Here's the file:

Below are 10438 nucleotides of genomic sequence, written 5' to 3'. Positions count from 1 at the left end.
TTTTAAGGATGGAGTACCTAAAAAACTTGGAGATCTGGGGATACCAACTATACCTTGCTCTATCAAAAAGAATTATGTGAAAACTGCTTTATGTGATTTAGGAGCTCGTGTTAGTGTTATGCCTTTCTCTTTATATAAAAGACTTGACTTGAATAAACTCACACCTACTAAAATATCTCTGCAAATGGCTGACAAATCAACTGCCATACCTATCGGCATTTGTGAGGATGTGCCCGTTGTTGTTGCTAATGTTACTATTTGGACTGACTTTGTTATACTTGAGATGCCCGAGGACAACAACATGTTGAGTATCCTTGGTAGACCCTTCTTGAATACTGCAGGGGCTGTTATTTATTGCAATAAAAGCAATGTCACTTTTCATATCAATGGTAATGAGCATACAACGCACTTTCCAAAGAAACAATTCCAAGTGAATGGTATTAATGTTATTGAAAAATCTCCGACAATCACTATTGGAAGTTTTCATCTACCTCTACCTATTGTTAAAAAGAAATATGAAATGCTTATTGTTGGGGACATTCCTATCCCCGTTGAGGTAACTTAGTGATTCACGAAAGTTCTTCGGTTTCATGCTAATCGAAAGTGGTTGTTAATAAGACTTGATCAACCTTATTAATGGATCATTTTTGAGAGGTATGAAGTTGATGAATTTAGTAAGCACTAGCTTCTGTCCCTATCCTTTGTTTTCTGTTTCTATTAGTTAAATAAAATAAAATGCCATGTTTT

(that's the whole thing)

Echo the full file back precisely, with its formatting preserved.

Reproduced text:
Below are 10438 nucleotides of genomic sequence, written 5' to 3'. Positions count from 1 at the left end.
TTTTAAGGATGGAGTACCTAAAAAACTTGGAGATCTGGGGATACCAACTATACCTTGCTCTATCAAAAAGAATTATGTGAAAACTGCTTTATGTGATTTAGGAGCTCGTGTTAGTGTTATGCCTTTCTCTTTATATAAAAGACTTGACTTGAATAAACTCACACCTACTAAAATATCTCTGCAAATGGCTGACAAATCAACTGCCATACCTATCGGCATTTGTGAGGATGTGCCCGTTGTTGTTGCTAATGTTACTATTTGGACTGACTTTGTTATACTTGAGATGCCCGAGGACAACAACATGTTGAGTATCCTTGGTAGACCCTTCTTGAATACTGCAGGGGCTGTTATTTATTGCAATAAAAGCAATGTCACTTTTCATATCAATGGTAATGAGCATACAACGCACTTTCCAAAGAAACAATTCCAAGTGAATGGTATTAATGTTATTGAAAAATCTCCGACAATCACTATTGGAAGTTTTCATCTACCTCTACCTATTGTTAAAAAGAAATATGAAATGCTTATTGTTGGGGACATTCCTATCCCCGTTGAGGTAACTTAGTGATTCACGAAAGTTCTTCGGTTTCATGCTAATCGAAAGTGGTTGTTAATAAGACTTGATCAACCTTATTAATGGATCATTTTTGAGAGGTATGAAGTTGATGAATTTAGTAAGCACTAGCTTCTGTCCCTATCCTTTGTTTTCTGTTTCTATTAGTTAAATAAAATAAAATGCCATGTTTT